Winter Climbs 2014-2015: No K2 Expedition This Season After All

280px K2 2006b

The ongoing saga of Denis Urubko’s planned expedition to K2 took another strange turn today with the news that the entire expedition has been cancelled. Yesterday, Urubko and his teammates, which included Alam Bielecki of Poland and Alex Txikon of Spain, received word that the Chinese government would not issue them a permit to climb due to a high terrorist threat in the region they would be passing through. This was their second attempt at obtaining a permit, but this time the rejection has brought an end to their efforts.

The team had been preparing for an early January departure for China, where they had intended to climb the mountain from the North Side. Their original plan had been to set out for K2 – the second tallest mountain in the world – last week, with the intention of being in Base Camp by the start of the winter season on December 21. But just days before they were to fly out, Denis received word that their permit has not been approved. Undaunted, he, Adam, and Alex shifted to another logistics company with the hope that they could still get a permit. They seemed fairly confident that that would happen, but were forced to shift their plans by a few weeks.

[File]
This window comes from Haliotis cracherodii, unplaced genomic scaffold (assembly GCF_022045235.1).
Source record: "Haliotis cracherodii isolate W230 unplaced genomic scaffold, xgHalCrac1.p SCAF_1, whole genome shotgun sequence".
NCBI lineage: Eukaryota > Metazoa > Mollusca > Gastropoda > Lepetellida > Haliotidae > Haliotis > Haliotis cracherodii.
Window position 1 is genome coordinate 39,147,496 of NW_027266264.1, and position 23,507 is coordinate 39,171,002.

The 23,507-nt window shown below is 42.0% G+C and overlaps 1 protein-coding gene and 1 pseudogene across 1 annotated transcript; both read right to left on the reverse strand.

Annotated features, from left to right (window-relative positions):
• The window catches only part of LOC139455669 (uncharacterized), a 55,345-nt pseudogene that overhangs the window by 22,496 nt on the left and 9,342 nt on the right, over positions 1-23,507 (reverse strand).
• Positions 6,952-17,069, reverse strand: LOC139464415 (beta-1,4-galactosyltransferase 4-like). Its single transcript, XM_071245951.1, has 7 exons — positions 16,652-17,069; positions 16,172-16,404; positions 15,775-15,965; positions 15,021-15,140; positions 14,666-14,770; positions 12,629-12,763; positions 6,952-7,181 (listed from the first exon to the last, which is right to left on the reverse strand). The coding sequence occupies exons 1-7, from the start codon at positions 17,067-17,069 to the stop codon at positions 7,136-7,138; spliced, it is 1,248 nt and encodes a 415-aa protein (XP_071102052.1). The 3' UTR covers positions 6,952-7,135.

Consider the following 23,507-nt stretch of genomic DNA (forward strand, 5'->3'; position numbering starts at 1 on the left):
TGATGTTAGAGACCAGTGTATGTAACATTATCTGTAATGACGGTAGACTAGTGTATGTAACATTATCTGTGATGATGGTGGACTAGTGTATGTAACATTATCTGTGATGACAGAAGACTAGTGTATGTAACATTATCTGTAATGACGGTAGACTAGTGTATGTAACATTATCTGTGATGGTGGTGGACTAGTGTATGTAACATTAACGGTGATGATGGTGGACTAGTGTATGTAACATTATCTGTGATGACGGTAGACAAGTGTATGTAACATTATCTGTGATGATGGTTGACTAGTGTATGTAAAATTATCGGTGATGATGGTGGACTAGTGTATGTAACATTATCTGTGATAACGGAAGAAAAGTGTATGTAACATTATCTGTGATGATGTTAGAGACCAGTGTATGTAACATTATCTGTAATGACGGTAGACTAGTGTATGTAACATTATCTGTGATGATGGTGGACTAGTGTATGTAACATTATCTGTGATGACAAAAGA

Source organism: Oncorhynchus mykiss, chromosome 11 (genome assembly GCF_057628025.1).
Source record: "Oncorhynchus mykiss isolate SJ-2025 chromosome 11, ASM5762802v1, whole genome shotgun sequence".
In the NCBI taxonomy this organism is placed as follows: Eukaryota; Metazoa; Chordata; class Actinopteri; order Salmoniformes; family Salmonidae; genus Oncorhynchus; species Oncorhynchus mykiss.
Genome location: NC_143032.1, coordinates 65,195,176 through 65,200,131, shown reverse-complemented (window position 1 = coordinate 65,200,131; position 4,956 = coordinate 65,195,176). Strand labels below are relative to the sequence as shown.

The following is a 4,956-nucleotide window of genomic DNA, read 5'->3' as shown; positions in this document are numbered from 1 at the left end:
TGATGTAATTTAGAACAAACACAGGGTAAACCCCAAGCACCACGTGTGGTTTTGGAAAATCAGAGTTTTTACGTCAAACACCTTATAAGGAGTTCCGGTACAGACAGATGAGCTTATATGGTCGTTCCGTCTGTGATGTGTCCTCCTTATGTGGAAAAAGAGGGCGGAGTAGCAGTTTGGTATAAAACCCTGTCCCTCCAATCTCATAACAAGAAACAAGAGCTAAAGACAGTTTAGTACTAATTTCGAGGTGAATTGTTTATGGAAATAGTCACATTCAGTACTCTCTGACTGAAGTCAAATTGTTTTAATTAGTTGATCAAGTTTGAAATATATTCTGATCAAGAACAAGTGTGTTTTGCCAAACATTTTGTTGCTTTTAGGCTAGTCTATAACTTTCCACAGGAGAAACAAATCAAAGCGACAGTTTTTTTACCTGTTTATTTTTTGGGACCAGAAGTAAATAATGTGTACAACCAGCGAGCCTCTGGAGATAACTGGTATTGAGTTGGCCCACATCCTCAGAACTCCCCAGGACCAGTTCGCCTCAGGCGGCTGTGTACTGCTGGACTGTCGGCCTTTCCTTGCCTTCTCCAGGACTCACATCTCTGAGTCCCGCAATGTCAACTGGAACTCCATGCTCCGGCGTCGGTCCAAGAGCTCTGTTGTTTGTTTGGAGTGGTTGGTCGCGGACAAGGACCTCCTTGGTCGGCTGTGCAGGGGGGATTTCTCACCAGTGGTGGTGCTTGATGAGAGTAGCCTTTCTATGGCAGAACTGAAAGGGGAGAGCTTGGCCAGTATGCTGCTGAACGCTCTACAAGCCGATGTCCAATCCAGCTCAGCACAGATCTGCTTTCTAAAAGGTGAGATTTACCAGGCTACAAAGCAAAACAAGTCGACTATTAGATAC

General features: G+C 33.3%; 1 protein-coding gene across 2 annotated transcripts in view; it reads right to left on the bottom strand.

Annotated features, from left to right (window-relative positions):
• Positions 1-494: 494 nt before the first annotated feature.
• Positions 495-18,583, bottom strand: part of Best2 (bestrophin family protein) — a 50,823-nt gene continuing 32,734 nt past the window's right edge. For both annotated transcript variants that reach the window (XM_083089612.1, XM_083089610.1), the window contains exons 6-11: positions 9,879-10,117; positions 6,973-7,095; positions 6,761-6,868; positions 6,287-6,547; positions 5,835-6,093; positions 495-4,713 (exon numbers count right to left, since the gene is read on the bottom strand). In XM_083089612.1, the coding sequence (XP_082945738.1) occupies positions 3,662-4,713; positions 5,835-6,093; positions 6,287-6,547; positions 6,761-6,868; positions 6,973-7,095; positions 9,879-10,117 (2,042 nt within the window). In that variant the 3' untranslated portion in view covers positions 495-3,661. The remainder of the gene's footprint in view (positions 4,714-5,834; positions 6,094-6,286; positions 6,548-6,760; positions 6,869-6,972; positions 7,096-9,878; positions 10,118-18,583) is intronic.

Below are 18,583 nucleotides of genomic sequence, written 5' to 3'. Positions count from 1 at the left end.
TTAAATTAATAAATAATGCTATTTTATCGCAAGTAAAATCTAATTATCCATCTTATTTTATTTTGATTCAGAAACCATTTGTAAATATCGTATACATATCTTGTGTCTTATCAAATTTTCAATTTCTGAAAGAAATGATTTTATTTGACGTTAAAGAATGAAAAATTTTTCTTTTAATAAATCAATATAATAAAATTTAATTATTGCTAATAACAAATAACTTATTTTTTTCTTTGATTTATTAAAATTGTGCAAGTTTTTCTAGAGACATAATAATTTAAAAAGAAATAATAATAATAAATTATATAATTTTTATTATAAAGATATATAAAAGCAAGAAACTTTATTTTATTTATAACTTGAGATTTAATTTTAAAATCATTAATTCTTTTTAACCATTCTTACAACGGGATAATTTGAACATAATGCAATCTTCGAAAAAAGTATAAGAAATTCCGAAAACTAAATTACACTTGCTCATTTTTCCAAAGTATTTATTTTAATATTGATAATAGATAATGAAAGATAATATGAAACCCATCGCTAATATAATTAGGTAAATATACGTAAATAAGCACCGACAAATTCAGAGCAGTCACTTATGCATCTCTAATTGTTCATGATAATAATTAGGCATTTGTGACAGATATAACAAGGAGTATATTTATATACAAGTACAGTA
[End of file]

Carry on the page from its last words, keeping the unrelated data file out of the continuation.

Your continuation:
Denis broke the news of the second rejection on his Facebook page where he posted the email note he had received from the team’s logistical support crew in China. It indicated that the permit was cancelled due to terrorist activity in the Xinjiang region of China, an area that the team would pass through on their way to K2, but would not be spending any significant amount of time in. Back in November, a terrorist attack killed 15 people in the region, and wounded another 14. That has put the area on high alert, with a great deal of tension permeating the mostly-Muslim population there.

With the news that the K2 winter expedition is over, the mountain will remain unclimbed for another year. It is one of only two 8000-meter peaks that have yet to be summited during the winter, with the other being Nanga Parbat. That mountain will see no less than three teams attempting to climb it this year, while Urubko’s squad was the only one heading to K2.

I’m sure the news of the cancellation of the permit was a crushing blow to Denis, Adam, and Alex. They had been planning this expedition for months, and were set to embark on what was surely going to be a difficult and demanding journey. Now, they’ll be back home for the winter, and wondering what their next adventure will be.

Kraig Becker